Saturday, June 25, 2022

Day 17 – The British Museum

On Wednesday, Archivist Francesca Hillier took us behind the scenes for a closer look at what is in the British Museum’s collection and we were stunned, not only by the sheer volume and breadth of their archives but also by the modest staff available to work on it. The British Museum’s Central Archive is located in the middle of its Great Court on the main floor: a large, round room that is blocked off to the public and kept locked.
The oddest thing about this attractive Reading Room is that most of the thousands pouring in and out of the Museum do not know it is there, although they have to walk around it to get anywhere. Although the general public is not admitted, patrons can view items from the collection in specially designated areas and can also submit requests for assistance. The website contains instructions on requesting material, as well as other relevant information. Many of those submitting inquiries are not scholars but are researching a family member who once worked at the Museum. The Museum itself is one of the UK’s leading attractions and welcomed over 5.9 million visitors in 2019-2020 although attendance is down significantly due to the pandemic. The Museum was closed for three months which was not healthy for the building’s infrastructure and because many researchers are older, they wanted remote access to documents which was not always possible.
The British Museum’s Central Archive holds the business and governance records of the Museum. It also holds records relating to the acquisition of the original building from the Trustees' purchase of Montagu House for £10,000. It also possesses acquisition records for objects in the collection and applications to use the Reading Room, including from Oscar Wilde, Karl Marx, and Bram Stoker (being unfaithful to The London Library, which claimed last week it was his first love). Ms. Hillier’s overriding concern is that the Museum has many items that have not been cataloged, due to the volume of material waiting for attention. She only recently acquired two professionals to assist her but she told us that patrons cannot request material they do not know exists and she cannot make it available until it is cataloged. They also have no digital storage so items cannot be scanned for remote access.
The original deed of the Museum
We appreciated hearing about her challenges and she was quick to say that the amazing thing about working in this Archive is that one never knows what will turn up – she turned a page and found an 1813 letter from Charles Darwin. She showed us a pair of 18th-century glasses that were found in a sarcophagus, accidentally lost by a bygone curator. I especially liked seeing Karl Marx’s signature in 1874 when he was a regular in the Reading Room (we were told he sometimes used other names) and the lists of all the former employees and their salaries. The only women staff before WWI were cleaners and housekeepers and possibly a few unpaid research assistants.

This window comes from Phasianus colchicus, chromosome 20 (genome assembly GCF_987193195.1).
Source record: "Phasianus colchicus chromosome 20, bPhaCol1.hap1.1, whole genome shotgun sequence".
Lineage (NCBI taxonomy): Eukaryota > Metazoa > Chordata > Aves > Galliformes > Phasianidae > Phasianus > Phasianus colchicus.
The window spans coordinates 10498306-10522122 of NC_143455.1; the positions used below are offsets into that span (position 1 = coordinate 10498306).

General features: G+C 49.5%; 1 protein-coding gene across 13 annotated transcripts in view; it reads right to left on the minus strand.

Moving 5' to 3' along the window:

See Karl Marx's signature
Afterward, we had lunch at the Museum’s Great Court Restaurant where the service was extremely poor. There was a lot of visible staff but none of them seemed interested in taking our order. “Are you our waiter?” I asked one young man, and he said vaguely, “I could be,” and disappeared. I would have been happier on the first floor where there was quiche as this menu was quite odd. My best bet was Wiltshire ham hock and chicken terrine, rhubarb chutney and sourdough bread, and it looked dreadful when it arrived but I ate it anyway.  We separated to explore the Museum, which I had visited before.  This time, I kept thinking about The Story of the Amulet, which I seem to recall is partially set there.  I feel a reread coming on!
Good old Zeus
I had asked Dr. Steele to reserve a room where we could watch Imitation Game, which is about British mathematician Alan Turing and cryptology work at Bletchley Park during WWII. I thought this would be good preparation for our visit to Bletchley next week, even though several had seen it already, and we got pizza and used the room on the ground floor of the dorm. What a great cast! Of course, it features two of my favorites from Downton Abbey: Allen Leech and Matthew Goode.
Seals of Joanna Plantagenet, daughter of Henry II
Queen of Sicily
Miles walked: 4.5 (probably in the Museum alone which is enormous)


Cath said...

I think when we visited the British Museum we were just able to look at the inside of the library from the entrance. I longed to run amok and look at the books! I do remember running wild in their wonderful bookshop though, which seeing as we had travelled to London via the coach service was possibly a bit mad of me but you only live once!

Ruthiella said...

I think cataloging items in a museum would be my dream job. I've only been to the museum proper once and I think I spent the whole time in the Chinese pottery section. There is so much to see and now you tell me there is even more, not open to the public! WOW.

Lory said...

Yes, the British Museum will always make me think of The Story of the Amulet! Chris posted a review at Calmgrove recently and it made me want to do a reread too.